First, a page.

You might think you should only go to the dentist when there's a problem with your teeth. But dentists are dedicated towards maximum oral health and that process also involves your gums, tongue, and even the inside of your lips. There are a few common lip issues that can involve treatment from the dentist.
Cankers or Cold Sores
Canker sores and cold sores can present similarly with rounded open wounds. But the cause and the treatment vary depending on which type of sore you have.
Canker sores tend to be triggered by increases in stress or hormonal changes. These sores tend to be on the inside of your lip or on the bottom of your gum. The exterior rim of the sore is usually more red than the center. Canker sores aren't contagious and can be treated with a combination of numbing topical ointment and waiting for the sore to disappear on its own.
Cold sores stem from a version of the herpes simplex virus and are contagious. Outbreaks can be triggered by stress, hormones, or an injury to the area. Cold sores are red throughout, which is one way for you to tell a cold sore from a canker sore. These sores also are more commonly found in groups, rather than an individual sore, and while they can occur inside the mouth, they tend to appear more often on the exterior of the lips. Treatment for cold sores includes an antiviral oral medication and a topical ointment.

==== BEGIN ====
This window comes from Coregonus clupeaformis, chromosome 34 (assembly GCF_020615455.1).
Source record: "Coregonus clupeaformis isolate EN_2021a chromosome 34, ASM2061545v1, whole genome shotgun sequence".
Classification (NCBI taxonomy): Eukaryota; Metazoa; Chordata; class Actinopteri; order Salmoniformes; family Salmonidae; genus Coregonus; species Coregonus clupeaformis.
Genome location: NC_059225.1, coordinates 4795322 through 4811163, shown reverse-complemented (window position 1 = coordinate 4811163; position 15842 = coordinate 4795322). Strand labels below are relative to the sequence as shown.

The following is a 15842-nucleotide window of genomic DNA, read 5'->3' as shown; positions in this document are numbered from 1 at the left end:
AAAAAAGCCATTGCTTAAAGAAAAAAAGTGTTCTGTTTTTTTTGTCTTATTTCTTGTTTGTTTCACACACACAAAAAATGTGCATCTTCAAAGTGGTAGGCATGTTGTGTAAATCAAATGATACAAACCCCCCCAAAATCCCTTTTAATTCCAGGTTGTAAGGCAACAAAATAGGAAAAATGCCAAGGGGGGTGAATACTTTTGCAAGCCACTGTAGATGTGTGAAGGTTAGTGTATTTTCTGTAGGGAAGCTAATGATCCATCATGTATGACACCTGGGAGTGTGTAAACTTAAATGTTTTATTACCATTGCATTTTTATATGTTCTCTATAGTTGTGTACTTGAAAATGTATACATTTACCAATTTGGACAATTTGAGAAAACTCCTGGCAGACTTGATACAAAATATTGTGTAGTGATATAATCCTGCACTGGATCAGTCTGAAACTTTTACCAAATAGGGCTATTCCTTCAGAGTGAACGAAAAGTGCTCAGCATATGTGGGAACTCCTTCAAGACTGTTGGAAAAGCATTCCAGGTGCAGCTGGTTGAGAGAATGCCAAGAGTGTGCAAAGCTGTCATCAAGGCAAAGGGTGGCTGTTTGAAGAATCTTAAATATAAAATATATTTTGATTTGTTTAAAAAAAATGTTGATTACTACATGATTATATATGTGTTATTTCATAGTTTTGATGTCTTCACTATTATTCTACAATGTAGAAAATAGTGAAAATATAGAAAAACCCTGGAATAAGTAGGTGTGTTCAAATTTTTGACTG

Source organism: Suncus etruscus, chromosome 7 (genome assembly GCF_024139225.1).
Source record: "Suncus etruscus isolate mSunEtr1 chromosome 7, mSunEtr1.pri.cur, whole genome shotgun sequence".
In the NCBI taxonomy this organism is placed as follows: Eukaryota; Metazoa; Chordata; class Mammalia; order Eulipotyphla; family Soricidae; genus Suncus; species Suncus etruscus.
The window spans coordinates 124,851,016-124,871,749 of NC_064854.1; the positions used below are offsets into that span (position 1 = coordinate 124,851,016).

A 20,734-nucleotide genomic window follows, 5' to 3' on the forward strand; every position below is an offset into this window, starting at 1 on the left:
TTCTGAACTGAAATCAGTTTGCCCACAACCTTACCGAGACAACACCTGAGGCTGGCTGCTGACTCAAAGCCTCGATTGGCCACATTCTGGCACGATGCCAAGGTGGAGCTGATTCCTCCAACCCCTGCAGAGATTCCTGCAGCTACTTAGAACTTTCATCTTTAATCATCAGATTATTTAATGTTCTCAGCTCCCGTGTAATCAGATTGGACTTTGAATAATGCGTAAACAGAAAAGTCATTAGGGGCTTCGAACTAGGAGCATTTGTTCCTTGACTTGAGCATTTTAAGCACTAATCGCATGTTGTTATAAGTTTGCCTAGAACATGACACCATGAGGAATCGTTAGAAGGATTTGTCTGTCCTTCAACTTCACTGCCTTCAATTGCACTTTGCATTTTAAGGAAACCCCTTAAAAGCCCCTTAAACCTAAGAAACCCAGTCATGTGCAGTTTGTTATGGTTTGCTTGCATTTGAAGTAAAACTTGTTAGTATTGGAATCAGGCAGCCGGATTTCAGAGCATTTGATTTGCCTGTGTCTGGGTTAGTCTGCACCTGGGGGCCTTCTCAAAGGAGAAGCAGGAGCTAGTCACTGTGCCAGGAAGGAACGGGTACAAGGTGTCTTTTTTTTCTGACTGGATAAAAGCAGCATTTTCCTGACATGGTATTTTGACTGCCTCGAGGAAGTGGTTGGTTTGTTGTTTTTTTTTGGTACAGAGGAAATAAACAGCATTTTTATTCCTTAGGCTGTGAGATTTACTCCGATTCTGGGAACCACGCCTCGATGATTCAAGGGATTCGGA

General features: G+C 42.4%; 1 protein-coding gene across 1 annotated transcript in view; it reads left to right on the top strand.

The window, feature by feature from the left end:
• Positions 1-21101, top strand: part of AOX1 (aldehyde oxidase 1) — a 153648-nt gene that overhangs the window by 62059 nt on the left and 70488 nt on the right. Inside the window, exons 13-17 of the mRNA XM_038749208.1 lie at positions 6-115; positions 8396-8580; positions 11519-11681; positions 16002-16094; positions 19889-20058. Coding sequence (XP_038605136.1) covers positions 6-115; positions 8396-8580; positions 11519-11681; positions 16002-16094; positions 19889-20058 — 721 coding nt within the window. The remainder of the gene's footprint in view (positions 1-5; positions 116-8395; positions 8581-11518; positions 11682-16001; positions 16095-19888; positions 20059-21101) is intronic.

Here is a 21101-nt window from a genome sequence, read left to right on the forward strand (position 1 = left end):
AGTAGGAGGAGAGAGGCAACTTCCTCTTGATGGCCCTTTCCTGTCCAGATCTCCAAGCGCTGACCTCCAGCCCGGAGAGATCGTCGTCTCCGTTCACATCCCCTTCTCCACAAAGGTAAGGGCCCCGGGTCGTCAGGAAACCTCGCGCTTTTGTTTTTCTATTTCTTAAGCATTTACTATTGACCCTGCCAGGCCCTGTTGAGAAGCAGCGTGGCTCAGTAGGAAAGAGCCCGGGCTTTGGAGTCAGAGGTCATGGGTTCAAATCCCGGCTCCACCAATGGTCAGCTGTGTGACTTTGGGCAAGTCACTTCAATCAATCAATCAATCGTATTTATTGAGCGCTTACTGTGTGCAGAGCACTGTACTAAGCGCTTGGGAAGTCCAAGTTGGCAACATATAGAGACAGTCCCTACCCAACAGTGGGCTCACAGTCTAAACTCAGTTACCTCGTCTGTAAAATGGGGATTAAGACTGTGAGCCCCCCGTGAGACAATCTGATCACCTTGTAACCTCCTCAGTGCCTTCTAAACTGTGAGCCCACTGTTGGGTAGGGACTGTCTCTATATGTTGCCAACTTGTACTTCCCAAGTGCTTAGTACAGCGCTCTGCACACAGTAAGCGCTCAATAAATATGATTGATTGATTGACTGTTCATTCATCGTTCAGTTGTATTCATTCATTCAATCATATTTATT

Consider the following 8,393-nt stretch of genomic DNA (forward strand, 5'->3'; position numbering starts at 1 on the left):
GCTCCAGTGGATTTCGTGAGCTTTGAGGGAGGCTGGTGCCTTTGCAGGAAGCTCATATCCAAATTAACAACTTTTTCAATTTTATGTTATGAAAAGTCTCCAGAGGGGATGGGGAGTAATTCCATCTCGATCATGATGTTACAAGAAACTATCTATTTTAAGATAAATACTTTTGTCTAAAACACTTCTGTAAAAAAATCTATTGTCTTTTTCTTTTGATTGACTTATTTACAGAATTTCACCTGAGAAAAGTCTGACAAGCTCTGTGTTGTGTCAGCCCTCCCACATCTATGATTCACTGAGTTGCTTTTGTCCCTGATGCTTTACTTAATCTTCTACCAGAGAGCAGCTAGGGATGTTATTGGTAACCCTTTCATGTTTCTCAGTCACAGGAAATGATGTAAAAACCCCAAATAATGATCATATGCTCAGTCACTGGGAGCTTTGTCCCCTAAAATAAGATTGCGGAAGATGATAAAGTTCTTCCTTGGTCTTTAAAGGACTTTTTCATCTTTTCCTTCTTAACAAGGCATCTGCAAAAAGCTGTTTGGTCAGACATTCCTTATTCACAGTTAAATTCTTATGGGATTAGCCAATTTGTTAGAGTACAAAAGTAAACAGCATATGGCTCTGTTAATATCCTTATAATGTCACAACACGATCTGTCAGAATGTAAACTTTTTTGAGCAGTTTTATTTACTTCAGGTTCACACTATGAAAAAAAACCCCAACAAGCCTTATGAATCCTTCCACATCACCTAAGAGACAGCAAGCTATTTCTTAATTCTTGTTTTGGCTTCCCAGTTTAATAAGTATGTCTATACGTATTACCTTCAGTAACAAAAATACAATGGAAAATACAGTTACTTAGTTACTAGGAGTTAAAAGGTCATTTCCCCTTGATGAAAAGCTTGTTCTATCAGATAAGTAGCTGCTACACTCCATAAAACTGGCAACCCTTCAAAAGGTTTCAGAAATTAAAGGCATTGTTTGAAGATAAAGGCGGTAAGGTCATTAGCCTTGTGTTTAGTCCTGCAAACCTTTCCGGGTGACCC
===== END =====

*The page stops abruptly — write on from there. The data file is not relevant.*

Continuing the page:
Visit your dentist for sore treatment to receive prescription ointments and pills. Your dentist might also elect to perform a cleaning so that harmful oral bacteria doesn't get into the sores and worsen the problem.
Do you frequently bite the inside of your lip accidentally while chewing or talking? You likely have a bite issue such as an overbite or underbite that's placing one section of teeth closer to the lip than normal. Orthodontic treatment can help correct this problem, reduce your lip biting, and improve your general chewing abilities.
The exact treatment method will depend on the nature of the bite problem. These problems can occur due to misaligned teeth, an out of place section of jawbone, or both.
If the problem is only the teeth, then braces should prove sufficient treatment. Jawbone misalignment might need to be corrected with oral surgery to either remove a section of bone or graft in some bone to move the jaw into a better position. You might still need braces after the jaw repositioning if both the teeth and jaw had problems.